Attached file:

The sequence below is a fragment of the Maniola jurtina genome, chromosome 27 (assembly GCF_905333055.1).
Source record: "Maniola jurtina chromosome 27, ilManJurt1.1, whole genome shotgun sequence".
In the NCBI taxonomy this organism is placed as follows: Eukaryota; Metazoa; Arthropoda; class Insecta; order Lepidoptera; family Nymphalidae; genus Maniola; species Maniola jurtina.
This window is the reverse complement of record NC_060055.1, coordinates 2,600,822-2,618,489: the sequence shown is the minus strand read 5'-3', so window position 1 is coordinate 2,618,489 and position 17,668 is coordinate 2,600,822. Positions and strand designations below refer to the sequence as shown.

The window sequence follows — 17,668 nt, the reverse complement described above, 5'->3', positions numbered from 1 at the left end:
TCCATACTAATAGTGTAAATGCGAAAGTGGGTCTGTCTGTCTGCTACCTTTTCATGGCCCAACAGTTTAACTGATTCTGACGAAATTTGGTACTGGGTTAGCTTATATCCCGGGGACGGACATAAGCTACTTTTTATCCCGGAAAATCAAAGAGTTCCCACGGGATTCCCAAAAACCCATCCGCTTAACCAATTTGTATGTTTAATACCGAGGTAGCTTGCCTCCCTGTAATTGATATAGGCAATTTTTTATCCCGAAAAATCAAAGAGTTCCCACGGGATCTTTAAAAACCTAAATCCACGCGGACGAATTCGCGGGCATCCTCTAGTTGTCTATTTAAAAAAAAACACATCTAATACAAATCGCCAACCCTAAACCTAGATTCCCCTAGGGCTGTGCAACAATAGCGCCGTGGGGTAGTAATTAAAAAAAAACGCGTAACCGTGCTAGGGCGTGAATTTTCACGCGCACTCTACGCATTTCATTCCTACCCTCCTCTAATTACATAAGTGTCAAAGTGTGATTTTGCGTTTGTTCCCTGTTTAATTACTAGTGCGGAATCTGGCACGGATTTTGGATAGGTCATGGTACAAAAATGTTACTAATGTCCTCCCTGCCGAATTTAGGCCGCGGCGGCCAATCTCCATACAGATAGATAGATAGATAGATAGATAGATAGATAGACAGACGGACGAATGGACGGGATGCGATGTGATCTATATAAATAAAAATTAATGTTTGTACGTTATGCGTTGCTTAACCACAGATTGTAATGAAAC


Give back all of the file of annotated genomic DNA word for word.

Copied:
The sequence below is a fragment of the Maniola jurtina genome, chromosome 27 (assembly GCF_905333055.1).
Source record: "Maniola jurtina chromosome 27, ilManJurt1.1, whole genome shotgun sequence".
In the NCBI taxonomy this organism is placed as follows: Eukaryota; Metazoa; Arthropoda; class Insecta; order Lepidoptera; family Nymphalidae; genus Maniola; species Maniola jurtina.
This window is the reverse complement of record NC_060055.1, coordinates 2,600,822-2,618,489: the sequence shown is the minus strand read 5'-3', so window position 1 is coordinate 2,618,489 and position 17,668 is coordinate 2,600,822. Positions and strand designations below refer to the sequence as shown.

The window sequence follows — 17,668 nt, the reverse complement described above, 5'->3', positions numbered from 1 at the left end:
TCCATACTAATAGTGTAAATGCGAAAGTGGGTCTGTCTGTCTGCTACCTTTTCATGGCCCAACAGTTTAACTGATTCTGACGAAATTTGGTACTGGGTTAGCTTATATCCCGGGGACGGACATAAGCTACTTTTTATCCCGGAAAATCAAAGAGTTCCCACGGGATTCCCAAAAACCCATCCGCTTAACCAATTTGTATGTTTAATACCGAGGTAGCTTGCCTCCCTGTAATTGATATAGGCAATTTTTTATCCCGAAAAATCAAAGAGTTCCCACGGGATCTTTAAAAACCTAAATCCACGCGGACGAATTCGCGGGCATCCTCTAGTTGTCTATTTAAAAAAAAACACATCTAATACAAATCGCCAACCCTAAACCTAGATTCCCCTAGGGCTGTGCAACAATAGCGCCGTGGGGTAGTAATTAAAAAAAAACGCGTAACCGTGCTAGGGCGTGAATTTTCACGCGCACTCTACGCATTTCATTCCTACCCTCCTCTAATTACATAAGTGTCAAAGTGTGATTTTGCGTTTGTTCCCTGTTTAATTACTAGTGCGGAATCTGGCACGGATTTTGGATAGGTCATGGTACAAAAATGTTACTAATGTCCTCCCTGCCGAATTTAGGCCGCGGCGGCCAATCTCCATACAGATAGATAGATAGATAGATAGATAGATAGATAGACAGACGGACGAATGGACGGGATGCGATGTGATCTATATAAATAAAAATTAATGTTTGTACGTTATGCGTTGCTTAACCACAGATTGTAATGAAAC